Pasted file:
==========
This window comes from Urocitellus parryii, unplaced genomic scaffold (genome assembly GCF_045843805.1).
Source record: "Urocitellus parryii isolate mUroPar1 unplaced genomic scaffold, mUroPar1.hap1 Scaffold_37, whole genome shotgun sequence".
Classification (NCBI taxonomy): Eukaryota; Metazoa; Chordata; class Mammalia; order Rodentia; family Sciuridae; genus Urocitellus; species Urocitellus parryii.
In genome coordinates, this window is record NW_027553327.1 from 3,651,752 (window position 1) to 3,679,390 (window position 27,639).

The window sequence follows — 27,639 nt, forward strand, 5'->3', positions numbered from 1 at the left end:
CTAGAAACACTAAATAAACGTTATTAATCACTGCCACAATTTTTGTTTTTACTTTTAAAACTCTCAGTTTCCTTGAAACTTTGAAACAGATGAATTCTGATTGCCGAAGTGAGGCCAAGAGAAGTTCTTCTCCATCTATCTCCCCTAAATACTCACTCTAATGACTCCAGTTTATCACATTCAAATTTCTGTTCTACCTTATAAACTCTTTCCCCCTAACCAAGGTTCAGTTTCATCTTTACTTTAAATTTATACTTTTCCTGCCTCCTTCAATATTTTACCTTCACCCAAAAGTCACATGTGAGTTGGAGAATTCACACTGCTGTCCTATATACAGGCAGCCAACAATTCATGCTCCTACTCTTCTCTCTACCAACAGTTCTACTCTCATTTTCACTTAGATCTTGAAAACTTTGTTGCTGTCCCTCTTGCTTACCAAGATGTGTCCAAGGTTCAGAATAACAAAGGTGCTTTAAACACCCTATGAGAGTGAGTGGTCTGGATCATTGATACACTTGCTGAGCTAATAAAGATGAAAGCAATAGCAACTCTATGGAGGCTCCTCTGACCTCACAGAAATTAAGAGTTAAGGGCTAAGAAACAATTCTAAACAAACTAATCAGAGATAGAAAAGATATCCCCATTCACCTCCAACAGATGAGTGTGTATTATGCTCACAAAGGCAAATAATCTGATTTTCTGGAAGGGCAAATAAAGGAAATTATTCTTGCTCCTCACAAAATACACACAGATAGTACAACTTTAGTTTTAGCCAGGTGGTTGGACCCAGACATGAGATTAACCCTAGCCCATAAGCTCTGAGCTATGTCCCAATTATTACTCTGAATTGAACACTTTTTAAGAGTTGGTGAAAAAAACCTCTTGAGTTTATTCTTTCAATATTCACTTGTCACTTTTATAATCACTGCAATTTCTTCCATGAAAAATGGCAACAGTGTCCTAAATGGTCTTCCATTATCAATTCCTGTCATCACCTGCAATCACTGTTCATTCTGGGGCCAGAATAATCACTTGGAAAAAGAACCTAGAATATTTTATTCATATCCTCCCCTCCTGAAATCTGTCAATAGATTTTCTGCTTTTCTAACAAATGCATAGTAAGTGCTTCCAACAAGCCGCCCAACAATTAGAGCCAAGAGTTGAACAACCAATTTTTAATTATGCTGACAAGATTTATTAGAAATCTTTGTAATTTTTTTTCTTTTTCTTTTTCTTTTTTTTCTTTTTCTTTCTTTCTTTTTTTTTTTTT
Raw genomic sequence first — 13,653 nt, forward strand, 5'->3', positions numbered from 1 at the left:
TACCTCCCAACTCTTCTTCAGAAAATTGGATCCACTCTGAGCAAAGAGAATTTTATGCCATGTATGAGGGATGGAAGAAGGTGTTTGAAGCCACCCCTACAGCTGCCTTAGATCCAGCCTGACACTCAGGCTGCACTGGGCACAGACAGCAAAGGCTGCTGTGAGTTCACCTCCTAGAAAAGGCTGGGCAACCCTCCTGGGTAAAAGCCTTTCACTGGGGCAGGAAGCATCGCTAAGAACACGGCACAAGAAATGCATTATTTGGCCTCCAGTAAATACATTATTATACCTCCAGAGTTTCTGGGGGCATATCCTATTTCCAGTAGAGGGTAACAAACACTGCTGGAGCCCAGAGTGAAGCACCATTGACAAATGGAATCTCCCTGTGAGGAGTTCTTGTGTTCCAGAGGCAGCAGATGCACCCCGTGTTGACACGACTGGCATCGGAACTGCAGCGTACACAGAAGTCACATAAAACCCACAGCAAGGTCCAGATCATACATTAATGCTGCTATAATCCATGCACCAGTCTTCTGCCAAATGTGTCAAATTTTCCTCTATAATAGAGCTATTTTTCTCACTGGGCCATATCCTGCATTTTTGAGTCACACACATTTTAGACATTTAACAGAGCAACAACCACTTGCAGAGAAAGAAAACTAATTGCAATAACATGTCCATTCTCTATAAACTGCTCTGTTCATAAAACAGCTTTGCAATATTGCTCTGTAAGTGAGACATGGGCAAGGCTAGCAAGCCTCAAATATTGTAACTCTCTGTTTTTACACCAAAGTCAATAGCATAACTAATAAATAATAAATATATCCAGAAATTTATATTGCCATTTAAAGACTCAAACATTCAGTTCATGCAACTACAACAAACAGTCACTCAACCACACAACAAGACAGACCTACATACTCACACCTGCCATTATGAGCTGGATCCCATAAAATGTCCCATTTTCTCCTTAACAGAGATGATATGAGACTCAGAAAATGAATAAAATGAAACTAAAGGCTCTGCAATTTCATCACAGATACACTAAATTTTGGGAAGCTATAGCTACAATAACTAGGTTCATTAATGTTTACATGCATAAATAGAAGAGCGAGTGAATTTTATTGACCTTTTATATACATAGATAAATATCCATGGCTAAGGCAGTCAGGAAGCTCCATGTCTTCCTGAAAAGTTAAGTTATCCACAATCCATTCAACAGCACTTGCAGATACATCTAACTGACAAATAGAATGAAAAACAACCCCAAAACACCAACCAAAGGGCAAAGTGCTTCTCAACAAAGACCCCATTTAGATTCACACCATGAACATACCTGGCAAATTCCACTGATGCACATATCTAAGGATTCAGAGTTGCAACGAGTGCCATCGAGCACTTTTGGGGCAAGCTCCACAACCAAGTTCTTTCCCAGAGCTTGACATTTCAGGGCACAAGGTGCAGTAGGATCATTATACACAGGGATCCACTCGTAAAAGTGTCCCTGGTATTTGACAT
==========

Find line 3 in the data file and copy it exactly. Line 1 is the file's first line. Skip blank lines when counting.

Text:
Classification (NCBI taxonomy): Eukaryota; Metazoa; Chordata; class Mammalia; order Rodentia; family Sciuridae; genus Urocitellus; species Urocitellus parryii.